Lately, I've been thinking about poetry, which I haven't done in quite some time. Focusing on fiction/prose, I've just not been in the poetry mindset, but I think it's time to revisit that genre. For me, poetry actually helps my prose. I like the succinctness of poetry, the direct talk and the need to say a lot in a view words. Before I started studying and writing poetry, my prose was a bit over-wrought, to say the least. Funnily enough, the act of learning poetry actually de-purpled my prose, stripped it down to its essence, which is the kind of writing I like: writing that doesn't read like writing.
My favorite poetry is the poetry that is daring, strong, and even harsh in its subject matter and execution. I've always been the most raw and honest in my poetry, something that doesn't come through in my prose, but I can't figure out why. I still deal with hard subjects (rape, child molestation, HIV) but there's a timidity to it in my prose that I seem to kick right through when I tackle these subjects in my poetry. For some reason, I can get right to the heart of it in my poetry. It's like poetry is a handgun and prose is a bazooka: I can hold and control a handgun easier than I can a bazooka, which is too heavy and too general in its aim. I've got to learn how to us a handgun when I write prose. So, it's back to poetry to reset my mind, my energy, my honesty, my aggression, my aim.
Here's a couple of my favorite poems:
when you bust your nose on the kitchen table tonight—
drunk and falling asleep as you do in the evenings while we watch
television in the den—
I leave my body, after days and weeks of practicing,
my hand on the back of your head—see how it feels—
just before impact.
for argument sake I liked the things you did and still think of you
at night half-drunk, half-dead, half you, half me, half lonely.
maybe I own up to my loving you—but I don’t want you
to get the wrong idea, whichever one that might be.
I only thought of killing you a few times—knives mostly
because I wanted to see the blood, my blood—but by then you were already dead.
I eat the gun, the one you keep stashed in your sock drawer…eat it
like I did your cock, shove it as far down as it can go, really work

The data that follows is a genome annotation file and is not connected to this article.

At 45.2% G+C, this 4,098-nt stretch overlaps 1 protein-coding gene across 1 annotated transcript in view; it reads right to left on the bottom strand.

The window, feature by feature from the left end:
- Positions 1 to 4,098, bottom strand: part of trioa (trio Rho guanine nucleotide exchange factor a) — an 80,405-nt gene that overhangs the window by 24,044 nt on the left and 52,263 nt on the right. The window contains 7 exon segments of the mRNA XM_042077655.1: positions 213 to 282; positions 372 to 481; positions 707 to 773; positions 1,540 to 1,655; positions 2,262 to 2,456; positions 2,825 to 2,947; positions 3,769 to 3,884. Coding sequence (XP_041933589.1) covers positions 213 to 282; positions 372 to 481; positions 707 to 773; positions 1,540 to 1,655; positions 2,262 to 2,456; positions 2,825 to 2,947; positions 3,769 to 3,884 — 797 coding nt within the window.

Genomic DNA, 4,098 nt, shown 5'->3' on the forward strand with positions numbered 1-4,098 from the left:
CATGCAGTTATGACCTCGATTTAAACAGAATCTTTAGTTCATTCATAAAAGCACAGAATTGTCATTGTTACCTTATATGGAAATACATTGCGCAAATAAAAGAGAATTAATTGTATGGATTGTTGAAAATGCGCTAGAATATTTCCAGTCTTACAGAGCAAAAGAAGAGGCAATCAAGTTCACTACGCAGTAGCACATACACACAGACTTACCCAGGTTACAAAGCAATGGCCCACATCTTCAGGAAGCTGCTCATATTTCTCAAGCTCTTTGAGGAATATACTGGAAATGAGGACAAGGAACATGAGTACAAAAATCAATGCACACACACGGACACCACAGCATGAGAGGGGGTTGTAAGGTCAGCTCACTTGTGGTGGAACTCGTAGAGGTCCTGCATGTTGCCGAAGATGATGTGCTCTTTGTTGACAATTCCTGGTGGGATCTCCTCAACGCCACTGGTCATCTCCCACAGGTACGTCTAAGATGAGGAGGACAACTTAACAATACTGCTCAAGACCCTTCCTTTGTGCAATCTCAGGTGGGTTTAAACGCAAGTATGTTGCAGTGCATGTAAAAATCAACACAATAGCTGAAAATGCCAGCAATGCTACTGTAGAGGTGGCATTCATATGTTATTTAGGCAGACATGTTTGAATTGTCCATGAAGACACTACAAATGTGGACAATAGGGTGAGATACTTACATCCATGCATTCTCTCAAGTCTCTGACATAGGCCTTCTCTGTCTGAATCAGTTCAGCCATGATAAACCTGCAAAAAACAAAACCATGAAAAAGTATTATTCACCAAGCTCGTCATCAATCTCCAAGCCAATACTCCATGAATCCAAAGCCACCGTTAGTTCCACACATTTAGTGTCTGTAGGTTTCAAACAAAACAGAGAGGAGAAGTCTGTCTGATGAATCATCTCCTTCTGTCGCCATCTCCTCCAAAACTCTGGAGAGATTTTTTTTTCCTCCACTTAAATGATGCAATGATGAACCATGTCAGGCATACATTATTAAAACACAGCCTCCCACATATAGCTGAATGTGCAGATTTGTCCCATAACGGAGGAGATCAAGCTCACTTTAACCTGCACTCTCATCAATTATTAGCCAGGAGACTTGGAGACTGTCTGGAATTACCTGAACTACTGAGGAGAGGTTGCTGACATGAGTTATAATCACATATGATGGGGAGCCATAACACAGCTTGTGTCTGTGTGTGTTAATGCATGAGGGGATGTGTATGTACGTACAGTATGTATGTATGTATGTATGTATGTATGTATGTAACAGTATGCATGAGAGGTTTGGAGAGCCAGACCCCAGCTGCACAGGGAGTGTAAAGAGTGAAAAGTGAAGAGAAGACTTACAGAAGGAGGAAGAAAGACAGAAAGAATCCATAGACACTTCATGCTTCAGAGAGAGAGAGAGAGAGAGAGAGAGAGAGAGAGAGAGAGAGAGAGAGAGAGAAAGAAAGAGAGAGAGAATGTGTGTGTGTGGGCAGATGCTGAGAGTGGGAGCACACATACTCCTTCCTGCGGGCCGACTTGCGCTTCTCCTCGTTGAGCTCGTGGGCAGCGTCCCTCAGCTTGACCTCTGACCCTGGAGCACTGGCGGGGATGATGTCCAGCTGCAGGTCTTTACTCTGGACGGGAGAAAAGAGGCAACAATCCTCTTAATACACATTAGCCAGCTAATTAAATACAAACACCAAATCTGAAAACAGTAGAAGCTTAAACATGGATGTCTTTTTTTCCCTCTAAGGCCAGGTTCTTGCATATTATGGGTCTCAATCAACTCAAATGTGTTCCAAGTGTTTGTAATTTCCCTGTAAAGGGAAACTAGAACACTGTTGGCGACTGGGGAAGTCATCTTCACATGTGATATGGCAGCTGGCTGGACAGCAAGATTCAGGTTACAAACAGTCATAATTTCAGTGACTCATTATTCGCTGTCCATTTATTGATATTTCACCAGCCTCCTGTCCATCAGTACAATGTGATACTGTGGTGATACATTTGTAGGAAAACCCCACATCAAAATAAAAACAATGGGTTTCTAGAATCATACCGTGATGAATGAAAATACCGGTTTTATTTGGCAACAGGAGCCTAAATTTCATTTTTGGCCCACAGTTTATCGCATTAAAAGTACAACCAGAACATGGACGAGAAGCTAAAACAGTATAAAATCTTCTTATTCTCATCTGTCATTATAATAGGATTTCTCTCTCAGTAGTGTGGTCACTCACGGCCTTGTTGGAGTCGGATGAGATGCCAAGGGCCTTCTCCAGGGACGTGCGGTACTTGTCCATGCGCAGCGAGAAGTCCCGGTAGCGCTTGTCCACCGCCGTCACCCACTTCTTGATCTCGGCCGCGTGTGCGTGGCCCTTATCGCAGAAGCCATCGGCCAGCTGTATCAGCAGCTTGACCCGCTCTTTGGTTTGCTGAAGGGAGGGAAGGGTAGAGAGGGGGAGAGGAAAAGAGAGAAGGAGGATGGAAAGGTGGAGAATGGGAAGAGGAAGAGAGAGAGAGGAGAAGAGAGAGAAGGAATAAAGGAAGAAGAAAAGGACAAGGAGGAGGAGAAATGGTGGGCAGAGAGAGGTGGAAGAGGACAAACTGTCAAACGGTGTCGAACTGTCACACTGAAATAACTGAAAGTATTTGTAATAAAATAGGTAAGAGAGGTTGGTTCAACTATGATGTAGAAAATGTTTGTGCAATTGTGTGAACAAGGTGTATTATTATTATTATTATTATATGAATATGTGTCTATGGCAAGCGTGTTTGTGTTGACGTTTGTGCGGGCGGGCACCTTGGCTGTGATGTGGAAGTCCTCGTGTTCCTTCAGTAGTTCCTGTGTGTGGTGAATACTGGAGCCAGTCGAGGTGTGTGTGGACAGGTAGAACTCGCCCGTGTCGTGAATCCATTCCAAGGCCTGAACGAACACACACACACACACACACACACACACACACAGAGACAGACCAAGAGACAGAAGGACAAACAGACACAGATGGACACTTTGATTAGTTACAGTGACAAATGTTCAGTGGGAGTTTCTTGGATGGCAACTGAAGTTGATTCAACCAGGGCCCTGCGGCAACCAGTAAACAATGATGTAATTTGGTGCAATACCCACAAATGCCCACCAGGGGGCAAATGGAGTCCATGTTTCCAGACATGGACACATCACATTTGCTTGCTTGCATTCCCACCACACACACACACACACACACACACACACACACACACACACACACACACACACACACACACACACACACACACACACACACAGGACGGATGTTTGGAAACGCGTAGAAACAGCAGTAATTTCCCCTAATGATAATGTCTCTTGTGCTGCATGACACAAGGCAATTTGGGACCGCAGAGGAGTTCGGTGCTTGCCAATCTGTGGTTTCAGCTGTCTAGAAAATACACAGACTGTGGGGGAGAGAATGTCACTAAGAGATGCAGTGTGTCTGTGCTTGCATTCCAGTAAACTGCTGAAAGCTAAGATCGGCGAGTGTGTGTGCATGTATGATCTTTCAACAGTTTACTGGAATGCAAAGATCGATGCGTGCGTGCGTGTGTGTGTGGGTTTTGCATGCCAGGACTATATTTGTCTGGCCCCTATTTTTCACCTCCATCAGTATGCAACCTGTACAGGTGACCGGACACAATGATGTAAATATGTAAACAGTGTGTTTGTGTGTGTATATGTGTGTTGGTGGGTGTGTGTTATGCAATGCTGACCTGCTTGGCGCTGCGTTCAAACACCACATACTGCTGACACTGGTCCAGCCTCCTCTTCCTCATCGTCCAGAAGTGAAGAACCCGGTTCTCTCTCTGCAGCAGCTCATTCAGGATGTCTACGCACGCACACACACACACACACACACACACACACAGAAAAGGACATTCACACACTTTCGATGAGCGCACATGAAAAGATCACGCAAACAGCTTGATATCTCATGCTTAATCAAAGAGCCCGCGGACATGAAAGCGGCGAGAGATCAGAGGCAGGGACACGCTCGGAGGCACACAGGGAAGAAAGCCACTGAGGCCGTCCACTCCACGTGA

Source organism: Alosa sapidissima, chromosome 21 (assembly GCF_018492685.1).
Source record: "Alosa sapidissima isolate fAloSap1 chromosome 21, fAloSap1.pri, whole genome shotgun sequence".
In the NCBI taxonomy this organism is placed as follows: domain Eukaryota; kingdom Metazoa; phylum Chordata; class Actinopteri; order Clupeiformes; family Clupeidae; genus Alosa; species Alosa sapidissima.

for the bullet this time because I want to feel the heat inside me, the metal
burning in my belly like coal in a stove, glowing in there so everyone can see it,
warm themselves to the idea, not just suspect.
the virus is your love, that’s what’s taking me down,
that’s what’s coursing through my veins altering my genetic make-up, reinventing
my cells to unrecognizable. Let’s say I take this fistful of drugs,
approved on a two-year fast-track by the FDA,
to ward off the death you planted in me. Let’s say, just between you and me,
that sometimes I neglect to swallow them all, just because.
At home, I keep my birth certificate in the top drawer
of my night stand along with other important documents:
passport, apartment rental agreement, car payment booklet,
and my HIV diagnosis, its onion skin paper
thirteen years thinner from too much finger oil,
thin as my skin peeling after a bad sunburn because
I used baby oil instead of tanning lotion.
That’s what we used in Oklahoma, my sister and I
laying out in her backyard, the radio on, her kids playing
in the kiddie pool I helped blow up.
I’d spend the evening in front of the box fan
in my room cooling the heat rising from my skin
red and angry with me. I’d press my forefinger
into the meat of my chest, watch it change from white to pink to burnt.
Later the skin would come off in tears
and sheets complete with the indents of the blemishes I never knew my skin held.
Afterwards I sterilize the knife,
the jack-knife from childhood
I keep in my nightstand drawer
in case of an intruder,
and make eight incisions in my flesh
at eight different sites on my body,
on my arms, my thighs, my chest and back.
I apply a leech to each site. They are looking for you in there.